Biotech terms

Biotechnology: Any technology involving living cells or organisms. In general use, and in this series, it refers to gene-splicing technology. Synonyms: bioengineering, genetic engineering (GE) and genetic modification (GM).

Bt: Bacillus thuringiensis, a bacterium that produces toxins lethal to certain insects, but is considered safe for humans and other mammals. When the bacterial gene responsible for the toxin is put into crops, the plants make their own pesticide.

Clone: Genetically engineered replica of a DNA sequence. “Cloning a gene” means isolating and making copies of a gene, typically using engineered bacteria. (The more common use of “clone” means an organism derived from the DNA of a single “parent.”)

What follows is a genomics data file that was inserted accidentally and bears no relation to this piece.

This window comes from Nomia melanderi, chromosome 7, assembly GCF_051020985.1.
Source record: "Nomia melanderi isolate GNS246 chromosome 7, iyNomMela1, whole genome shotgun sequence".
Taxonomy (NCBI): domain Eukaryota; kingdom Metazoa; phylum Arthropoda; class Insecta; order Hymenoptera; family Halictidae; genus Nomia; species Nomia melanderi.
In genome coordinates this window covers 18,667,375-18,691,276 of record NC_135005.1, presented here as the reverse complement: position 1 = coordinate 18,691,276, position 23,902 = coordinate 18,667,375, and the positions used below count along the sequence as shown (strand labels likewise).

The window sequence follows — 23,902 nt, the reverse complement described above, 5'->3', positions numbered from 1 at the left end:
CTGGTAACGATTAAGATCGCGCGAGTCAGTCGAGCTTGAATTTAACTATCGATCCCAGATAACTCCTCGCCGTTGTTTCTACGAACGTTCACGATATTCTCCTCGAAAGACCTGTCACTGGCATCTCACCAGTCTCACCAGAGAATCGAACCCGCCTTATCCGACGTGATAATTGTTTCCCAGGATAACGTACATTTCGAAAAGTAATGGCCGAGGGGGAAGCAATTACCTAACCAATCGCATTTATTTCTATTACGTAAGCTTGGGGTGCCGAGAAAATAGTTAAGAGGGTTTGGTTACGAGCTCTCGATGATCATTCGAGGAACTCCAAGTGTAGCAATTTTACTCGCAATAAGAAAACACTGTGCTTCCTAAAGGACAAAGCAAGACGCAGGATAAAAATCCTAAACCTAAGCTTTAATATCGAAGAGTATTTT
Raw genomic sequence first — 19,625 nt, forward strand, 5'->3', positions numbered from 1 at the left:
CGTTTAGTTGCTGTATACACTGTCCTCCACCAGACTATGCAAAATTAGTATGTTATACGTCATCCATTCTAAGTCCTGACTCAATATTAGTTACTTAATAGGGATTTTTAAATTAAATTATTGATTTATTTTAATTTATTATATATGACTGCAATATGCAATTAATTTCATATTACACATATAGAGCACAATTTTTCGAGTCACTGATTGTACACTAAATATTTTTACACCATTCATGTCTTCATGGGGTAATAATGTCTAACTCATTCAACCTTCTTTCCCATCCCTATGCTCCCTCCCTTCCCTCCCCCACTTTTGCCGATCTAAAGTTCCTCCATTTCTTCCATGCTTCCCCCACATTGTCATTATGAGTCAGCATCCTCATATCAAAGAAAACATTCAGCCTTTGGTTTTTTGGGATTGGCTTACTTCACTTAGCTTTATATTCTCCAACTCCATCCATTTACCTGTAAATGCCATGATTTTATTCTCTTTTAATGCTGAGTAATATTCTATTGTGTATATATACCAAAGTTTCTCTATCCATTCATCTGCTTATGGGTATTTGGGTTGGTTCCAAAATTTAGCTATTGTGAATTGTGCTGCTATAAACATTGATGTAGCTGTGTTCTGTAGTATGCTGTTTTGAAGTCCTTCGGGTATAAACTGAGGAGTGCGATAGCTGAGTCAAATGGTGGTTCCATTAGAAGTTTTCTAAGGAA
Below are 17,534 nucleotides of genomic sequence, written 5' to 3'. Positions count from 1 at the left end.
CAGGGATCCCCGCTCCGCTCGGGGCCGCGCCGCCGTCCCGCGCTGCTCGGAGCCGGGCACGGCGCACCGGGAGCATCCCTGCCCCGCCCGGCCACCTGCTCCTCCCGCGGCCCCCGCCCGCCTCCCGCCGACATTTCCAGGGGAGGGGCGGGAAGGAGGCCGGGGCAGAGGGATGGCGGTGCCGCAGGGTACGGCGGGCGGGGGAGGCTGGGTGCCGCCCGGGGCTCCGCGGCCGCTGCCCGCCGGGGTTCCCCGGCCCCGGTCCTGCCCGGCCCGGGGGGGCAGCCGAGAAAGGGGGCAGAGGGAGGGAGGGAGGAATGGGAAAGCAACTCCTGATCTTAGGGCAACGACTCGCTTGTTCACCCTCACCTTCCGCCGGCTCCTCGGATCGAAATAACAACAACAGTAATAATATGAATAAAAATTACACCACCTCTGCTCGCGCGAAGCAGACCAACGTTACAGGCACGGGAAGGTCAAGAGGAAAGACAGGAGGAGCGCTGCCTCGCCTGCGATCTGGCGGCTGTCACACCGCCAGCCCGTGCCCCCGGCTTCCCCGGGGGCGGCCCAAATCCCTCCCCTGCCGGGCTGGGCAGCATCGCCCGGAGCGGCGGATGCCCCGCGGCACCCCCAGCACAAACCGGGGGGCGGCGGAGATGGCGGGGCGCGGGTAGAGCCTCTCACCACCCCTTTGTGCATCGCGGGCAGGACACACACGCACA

Gene: DNA segment that is the basic unit of heredity, containing instructions that cells need to make proteins, the workhorse of cell activity.

Genetically modified organism (GMO): An inexact term that refers to a life form changed through genetic engineering.

Genome: All the genetic information in an organism.

Organic foods: As defined by the U.S. government, organic animal products come from livestock that are not given antibiotics or growth hormones, while organic crops are grown without genetic engineering, ionizing radiation, synthetic fertilizers, sewage sludge or most conventional pesticides.

Processed foods: Foods altered from their raw state, typically resulting in changes in appearance, culinary characteristics, nutritional value, shelf life and structure. Examples: canned goods, cereals or crackers.

Roundup: Trade name for herbicide glyphosate made by Monsanto. Kills plants by inhibiting an enzyme made in plants but not in mammals, fish, birds or reptiles. Crops are “Roundup Ready” if they are genetically engineered to survive exposure to Roundup.

Transgene: Genetic material transferred from one organism to another through genetic engineering.